A.  The bus has been free for many reasons. The primary goal of the RTA bus program is to transport as many people as possible as safely as possible. The RTA bus program has been immensely successful and has carried as many as 249,000 passengers in a year. Charging a fare would slow down the buses because the driver would have to ensure that the proper fare has been collected. Slowing down the schedule costs money because the system becomes less efficient and more buses are needed to run the same schedule. The revenues collected also come with administrative costs. These costs can be relatively high since there is currently no system in place to collect, account for, and audit the revenues. Ultimately, charging a fare cannot cover the costs of running a public bus system. If it could be profitable to run a bus system, a private company would jump in and do it.

In the winter 2010, the RTA had to reduce the number of bus trips from 10 to 6 each day and therefore charged a fare of $2 per ride the bus. The number of people riding the bus dropped to 26,000 from 62,000 the year before. In 2011, the RTA removed the fare and ridership bounced back to over 50,000 with 8 trips per day. This experiment showed that while scheduling is very important, bus ridership is very price sensitive. This price sensitivity has been experienced in other communities and has proved to be a deterrent to ridership.

At this time, since the RTA’s primary goal is to carry as many people as possible and since fare collection cannot cover the cost of the service, the RTA has no plans to charge fares on the RTA buses.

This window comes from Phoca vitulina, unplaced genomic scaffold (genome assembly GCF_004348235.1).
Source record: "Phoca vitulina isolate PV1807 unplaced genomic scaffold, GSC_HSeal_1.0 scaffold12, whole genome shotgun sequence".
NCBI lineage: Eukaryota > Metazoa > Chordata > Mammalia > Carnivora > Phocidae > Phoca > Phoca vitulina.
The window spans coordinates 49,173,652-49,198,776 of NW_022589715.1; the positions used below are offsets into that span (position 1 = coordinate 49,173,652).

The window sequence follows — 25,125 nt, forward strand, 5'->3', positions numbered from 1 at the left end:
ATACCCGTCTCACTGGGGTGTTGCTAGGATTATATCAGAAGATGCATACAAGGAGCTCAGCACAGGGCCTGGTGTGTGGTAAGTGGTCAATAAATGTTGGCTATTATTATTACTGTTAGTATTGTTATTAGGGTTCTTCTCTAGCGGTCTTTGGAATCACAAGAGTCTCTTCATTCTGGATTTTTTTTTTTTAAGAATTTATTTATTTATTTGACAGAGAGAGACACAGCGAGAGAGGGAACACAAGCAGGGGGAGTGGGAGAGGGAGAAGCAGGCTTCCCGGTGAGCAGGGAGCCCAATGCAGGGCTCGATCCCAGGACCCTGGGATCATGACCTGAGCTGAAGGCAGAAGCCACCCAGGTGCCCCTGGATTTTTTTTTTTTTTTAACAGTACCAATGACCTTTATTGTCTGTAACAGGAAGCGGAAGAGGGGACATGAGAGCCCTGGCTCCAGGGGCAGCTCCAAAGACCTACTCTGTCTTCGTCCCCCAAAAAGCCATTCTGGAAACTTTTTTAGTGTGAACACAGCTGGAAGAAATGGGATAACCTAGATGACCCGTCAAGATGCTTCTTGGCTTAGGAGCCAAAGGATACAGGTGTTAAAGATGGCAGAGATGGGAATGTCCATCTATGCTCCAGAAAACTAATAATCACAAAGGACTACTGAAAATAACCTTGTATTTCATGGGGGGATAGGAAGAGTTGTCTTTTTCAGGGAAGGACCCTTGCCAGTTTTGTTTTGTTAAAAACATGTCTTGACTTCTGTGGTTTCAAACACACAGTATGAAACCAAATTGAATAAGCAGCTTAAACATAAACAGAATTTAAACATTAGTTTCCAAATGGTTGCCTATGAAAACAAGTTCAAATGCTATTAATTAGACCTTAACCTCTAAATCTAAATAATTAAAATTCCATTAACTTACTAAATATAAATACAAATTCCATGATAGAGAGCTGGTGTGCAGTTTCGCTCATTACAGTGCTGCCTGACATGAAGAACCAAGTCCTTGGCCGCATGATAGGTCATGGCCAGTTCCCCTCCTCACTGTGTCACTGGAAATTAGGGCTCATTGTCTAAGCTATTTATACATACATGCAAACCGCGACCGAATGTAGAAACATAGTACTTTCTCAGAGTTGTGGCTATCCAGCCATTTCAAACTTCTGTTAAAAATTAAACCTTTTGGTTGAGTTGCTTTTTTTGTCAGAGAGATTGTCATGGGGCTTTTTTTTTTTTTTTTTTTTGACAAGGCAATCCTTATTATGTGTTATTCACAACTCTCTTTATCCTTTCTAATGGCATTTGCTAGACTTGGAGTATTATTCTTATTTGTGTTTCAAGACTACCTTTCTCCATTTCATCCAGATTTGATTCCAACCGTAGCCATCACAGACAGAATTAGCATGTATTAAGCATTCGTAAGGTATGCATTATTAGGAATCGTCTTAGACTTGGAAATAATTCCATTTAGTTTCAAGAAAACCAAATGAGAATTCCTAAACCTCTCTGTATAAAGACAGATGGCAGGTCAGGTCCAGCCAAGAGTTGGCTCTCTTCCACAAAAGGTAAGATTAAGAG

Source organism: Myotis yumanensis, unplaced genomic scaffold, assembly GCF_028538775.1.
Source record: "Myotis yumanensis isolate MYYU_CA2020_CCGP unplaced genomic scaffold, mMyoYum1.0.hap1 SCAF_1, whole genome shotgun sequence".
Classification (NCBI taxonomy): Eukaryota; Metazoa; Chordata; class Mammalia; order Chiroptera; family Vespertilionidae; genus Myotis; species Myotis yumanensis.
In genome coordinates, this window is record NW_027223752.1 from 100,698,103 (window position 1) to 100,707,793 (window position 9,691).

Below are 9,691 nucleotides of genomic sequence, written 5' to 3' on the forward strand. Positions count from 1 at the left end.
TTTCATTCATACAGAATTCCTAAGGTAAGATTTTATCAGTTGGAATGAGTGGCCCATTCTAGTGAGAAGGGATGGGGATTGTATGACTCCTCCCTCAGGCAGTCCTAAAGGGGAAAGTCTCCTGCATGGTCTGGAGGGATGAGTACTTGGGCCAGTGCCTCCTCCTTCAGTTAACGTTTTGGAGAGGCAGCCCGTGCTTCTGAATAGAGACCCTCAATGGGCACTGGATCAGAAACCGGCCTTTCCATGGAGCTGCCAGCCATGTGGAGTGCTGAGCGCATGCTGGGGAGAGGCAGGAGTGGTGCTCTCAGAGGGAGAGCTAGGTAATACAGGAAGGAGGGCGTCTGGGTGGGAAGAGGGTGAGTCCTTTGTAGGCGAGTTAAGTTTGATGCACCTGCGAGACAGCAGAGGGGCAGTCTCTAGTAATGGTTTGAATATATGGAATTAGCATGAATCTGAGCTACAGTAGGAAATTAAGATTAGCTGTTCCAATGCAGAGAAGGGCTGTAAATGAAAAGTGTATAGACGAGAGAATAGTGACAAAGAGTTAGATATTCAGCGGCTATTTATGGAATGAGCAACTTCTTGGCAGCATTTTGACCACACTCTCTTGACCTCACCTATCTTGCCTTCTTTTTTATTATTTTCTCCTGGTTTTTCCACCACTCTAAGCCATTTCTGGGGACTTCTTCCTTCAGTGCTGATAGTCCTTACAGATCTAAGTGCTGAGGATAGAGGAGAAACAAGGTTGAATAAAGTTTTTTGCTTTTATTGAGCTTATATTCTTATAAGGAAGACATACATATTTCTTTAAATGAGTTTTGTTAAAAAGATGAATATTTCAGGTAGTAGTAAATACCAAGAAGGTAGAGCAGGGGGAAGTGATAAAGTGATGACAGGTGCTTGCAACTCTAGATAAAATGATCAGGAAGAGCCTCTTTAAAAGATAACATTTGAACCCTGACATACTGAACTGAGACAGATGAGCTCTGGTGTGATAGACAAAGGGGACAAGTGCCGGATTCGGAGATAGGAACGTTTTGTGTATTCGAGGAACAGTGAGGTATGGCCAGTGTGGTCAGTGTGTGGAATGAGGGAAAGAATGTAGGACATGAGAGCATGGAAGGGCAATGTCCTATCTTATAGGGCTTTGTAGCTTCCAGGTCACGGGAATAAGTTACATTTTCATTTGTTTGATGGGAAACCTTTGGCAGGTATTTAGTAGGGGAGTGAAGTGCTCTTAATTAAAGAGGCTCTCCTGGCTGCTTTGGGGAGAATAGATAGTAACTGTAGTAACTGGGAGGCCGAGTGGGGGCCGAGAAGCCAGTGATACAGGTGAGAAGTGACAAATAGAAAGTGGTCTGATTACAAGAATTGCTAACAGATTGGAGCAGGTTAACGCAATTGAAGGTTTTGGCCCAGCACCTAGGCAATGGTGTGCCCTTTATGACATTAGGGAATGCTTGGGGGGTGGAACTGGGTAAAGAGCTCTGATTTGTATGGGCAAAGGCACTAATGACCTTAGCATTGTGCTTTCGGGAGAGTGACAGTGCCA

Q.  How is the bus schedule determined?

A.  The bus schedule is determined by the RTA Board of Directors after a recommendation is made by staff. The staff recommendation attempts to provide service during the highest demand periods of the day while using resources efficiently. The Board of Directors looks at each season’s schedule about 2-4 months prior to the schedule start date and a decision is made regarding the schedule at that time. Schedule changes are difficult to make after the decision is made since staffing and marketing can be affected. The RTA has been able to increase frequency in all seasons over the past several years. The schedule currently consists of 35 round-trips in the winter and 19 round-trips in the spring, summer, and fall.

Q.  What about more bike racks/ski racks?

A.  There are bike racks on the front of the buses during the spring, summer, and fall.  These racks have room for only two bikes.  Bikes are allowed on these racks during the daylight hours on a first come – first serve basis.   Bikes are not allowed after dusk since they can block the headlights.  Bikes are not allowed inside the buses because they would block the aisles.  Ski racks are not used on the side of the buses since the buses are already at the maximum allowable width for highway travel.  The RTA performed a trial with a ski rack on the back of the buses, but they were immediately covered in highway grime.  Skis and snowboards are allowed on the bus and must be held in front of the passenger.

Q.  How does the Denver Bus work?

A.  The RTA was the coordinating entity that worked with CDOT to ensure that the Denver bus service was reinstated after several years without any service on Highway 50.  For the first few years of the new service, the RTA collected funds from municipalities and counties along the Gunnison – Denver corridor which were used as a local match for a CDOT grant which made the route possible.  The route has become more successful and at this point, CDOT subsidizes the route without local financial contributions.  The bus runs both directions every day and a ticket costs $40 each way.  In Gunnison, the bus stops at the EconoLodge across Tomichi from the Chamber of Commerce.  In Denver, the bus goes to Union Station.  To purchase tickets and get specific route and schedule information, go to